Texas' head utility regulator on Thursday said the Public Utility Commission of Texas (PUCT) intends to realign incentives related to how the state's power grid procures resources, following a cold snap in February that led to devastating outages across the region.
"Historically, our market has focused on affordability first, reliability second," PUCT Chair Peter Lake told reporters during a press conference. "But now, reliability is first." Lake said the PUCT intends to pay for reliability "in any form," including through additional thermal resources or on-site battery storage. He also wants to see market reform incentivize generators that provide power during periods of grid stress.
The chair said he did not yet know what form those goals would take in practice, but he added the PUCT is committed to working with stakeholders to come up with a sustainable new design.
The Electric Reliability Council of Texas (ERCOT) was forced to trigger days of rolling outages this winter that led to an estimated death toll of 700 people, according to a Buzzfeed News investigation, an outcome that has provoked calls from the state and federal level for the state to overhaul its grid operations.
ERCOT's model is currently unique in the U.S. Other U.S. grid operators have capacity markets that create incentives for additional power resources to stand by as needed. But ERCOT instead relies on a real-time power price metric, which assumes generators will be incentivized to provide power to the grid at times of high demand and low supply, when prices are likely to spike and power providers can make more money.
But during the cold snap that plagued the state this winter, the grid operator found it did not have nearly enough supply to meet demand. Nearly half the region's supply fell offline due to several issues largely related to weather during a time of high demand, forcing the grid operator to implement rolling outages to avoid an entire system shutdown.
Since then, the heads of ERCOT and the PUCT have resigned or been fired. Lake has taken helm of the PUCT, and Brad Jones is now interim president and CEO of ERCOT. During Thursday's press conference, the two detailed their commitment to market changes, including shifting incentives to ensure generators can be called online when needed.
"Our market needs to provide economic incentives for generators who commit to showing up at a certain time and actually show up," said Lake. Creating those incentives could mean a variety of changes in practice, he said, including changing how generators are paid for producing electricity, adding "new financial products" to reward reliability or just generally allocating costs differently.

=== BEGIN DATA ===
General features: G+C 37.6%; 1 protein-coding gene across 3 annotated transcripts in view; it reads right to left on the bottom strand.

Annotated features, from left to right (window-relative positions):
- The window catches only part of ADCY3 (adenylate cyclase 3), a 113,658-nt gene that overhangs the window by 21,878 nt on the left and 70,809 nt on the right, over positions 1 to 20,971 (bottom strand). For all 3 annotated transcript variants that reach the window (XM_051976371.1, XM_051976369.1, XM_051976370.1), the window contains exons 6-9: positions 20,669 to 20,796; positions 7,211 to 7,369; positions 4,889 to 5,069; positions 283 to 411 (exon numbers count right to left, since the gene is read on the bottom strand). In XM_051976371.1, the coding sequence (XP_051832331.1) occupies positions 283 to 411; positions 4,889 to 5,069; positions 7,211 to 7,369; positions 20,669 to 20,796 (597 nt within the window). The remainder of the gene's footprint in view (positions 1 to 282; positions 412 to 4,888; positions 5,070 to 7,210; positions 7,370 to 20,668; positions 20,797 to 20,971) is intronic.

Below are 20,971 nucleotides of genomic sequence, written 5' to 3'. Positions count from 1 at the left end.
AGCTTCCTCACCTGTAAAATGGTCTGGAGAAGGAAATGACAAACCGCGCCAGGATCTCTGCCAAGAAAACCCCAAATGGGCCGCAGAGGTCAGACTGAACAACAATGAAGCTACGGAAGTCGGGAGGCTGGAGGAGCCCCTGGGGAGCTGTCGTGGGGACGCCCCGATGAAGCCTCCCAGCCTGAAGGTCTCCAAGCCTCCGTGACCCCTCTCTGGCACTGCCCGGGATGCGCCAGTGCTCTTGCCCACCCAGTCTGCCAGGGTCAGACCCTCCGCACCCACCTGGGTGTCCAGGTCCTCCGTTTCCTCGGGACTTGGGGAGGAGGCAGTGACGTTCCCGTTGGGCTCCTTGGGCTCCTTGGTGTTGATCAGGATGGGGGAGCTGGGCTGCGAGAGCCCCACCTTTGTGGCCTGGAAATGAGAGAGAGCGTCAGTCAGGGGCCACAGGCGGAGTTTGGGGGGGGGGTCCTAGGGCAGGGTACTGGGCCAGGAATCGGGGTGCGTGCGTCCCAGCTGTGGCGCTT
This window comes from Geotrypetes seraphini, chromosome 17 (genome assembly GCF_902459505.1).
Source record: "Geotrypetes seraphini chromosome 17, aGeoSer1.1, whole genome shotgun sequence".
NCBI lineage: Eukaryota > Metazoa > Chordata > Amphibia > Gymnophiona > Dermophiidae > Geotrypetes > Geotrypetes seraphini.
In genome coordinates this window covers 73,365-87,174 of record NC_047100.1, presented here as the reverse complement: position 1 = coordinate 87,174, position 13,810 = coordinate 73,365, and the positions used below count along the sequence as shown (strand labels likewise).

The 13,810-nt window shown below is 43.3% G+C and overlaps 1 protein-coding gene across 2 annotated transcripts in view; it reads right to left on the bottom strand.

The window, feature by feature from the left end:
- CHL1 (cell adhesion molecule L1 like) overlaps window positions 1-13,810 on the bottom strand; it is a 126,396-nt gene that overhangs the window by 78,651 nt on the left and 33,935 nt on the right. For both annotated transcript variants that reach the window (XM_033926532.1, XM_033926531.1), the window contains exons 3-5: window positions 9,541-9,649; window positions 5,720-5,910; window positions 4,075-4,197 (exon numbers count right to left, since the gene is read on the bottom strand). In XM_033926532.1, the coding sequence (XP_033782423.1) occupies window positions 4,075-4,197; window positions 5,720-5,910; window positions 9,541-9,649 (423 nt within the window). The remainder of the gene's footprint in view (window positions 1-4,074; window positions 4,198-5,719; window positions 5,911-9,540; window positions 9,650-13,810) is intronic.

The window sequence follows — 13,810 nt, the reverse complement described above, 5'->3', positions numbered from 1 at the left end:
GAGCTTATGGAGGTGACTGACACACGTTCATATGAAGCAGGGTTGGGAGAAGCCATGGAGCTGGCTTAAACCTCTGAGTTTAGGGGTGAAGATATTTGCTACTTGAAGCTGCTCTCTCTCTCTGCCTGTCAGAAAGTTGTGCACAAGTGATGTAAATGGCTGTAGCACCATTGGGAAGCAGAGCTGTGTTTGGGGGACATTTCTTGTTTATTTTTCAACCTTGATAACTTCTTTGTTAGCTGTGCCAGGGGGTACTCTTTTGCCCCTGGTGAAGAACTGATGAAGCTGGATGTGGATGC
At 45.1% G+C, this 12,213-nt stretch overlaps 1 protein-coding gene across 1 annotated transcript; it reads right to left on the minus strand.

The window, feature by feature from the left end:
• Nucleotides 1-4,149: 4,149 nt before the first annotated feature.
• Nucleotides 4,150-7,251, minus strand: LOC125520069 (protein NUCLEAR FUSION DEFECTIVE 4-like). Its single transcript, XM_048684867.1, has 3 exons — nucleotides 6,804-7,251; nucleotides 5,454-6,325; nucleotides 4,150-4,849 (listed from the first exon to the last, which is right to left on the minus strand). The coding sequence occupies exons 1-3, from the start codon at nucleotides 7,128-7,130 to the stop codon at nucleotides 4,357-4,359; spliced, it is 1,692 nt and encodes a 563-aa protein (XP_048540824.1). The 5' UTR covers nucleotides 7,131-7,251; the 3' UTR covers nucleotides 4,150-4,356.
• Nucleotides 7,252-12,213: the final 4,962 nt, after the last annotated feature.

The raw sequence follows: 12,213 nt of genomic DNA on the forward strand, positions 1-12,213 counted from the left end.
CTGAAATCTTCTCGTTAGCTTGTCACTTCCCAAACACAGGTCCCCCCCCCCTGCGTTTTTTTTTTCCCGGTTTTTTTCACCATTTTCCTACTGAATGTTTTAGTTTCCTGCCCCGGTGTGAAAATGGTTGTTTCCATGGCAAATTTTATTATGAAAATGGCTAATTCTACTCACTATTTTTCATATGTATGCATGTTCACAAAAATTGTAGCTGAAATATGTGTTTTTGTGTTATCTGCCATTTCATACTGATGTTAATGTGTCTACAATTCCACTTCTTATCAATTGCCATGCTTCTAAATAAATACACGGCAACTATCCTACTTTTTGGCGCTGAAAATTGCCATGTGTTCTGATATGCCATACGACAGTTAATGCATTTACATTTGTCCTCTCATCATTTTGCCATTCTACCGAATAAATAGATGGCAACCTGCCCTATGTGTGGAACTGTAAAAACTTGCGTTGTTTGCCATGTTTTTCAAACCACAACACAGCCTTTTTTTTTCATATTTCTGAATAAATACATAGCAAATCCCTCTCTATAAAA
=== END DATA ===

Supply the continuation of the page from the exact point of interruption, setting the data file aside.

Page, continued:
Lake added that Texas customers should not expect their bills to rise as a result of these efforts — "we're just shifting the payments to the generators that provide the most reliable electricity in the most accountable manner possible."
In the short term, however, the state is expecting record-breaking demand, in line with anticipated heat waves throughout the month of August. ERCOT is predicting demand will reach around 74,000 MWh — the grid operator's current record demand is 74,820 MWh, according to Jones. So far this month, purchases of reserve margin power have increased 38% year over year, and by August ERCOT predicts a 56% increase.
Despite the grid nearing its record peak, ERCOT expects to have sufficient generation to handle the demand, according to Jones, though the grid operator will likely call for ratepayers to conserve power during particularly high demand periods.
"We are embarking on once-in-a-generation reforms, and that takes time. But the weather won't wait, so we need to be ready. We have more people in Texas than ever. That means higher demand for electricity than ever," said Lake.
Last month, ERCOT released a 60-point road map outlining how the grid operator plans to ensure the state's power grid is more reliable, following legislation that calls for tighter weatherization standards for power plants and makes changes to ERCOT's board structure. The governor has also called on the PUCT and ERCOT to take additional steps toward creating a more reliable grid.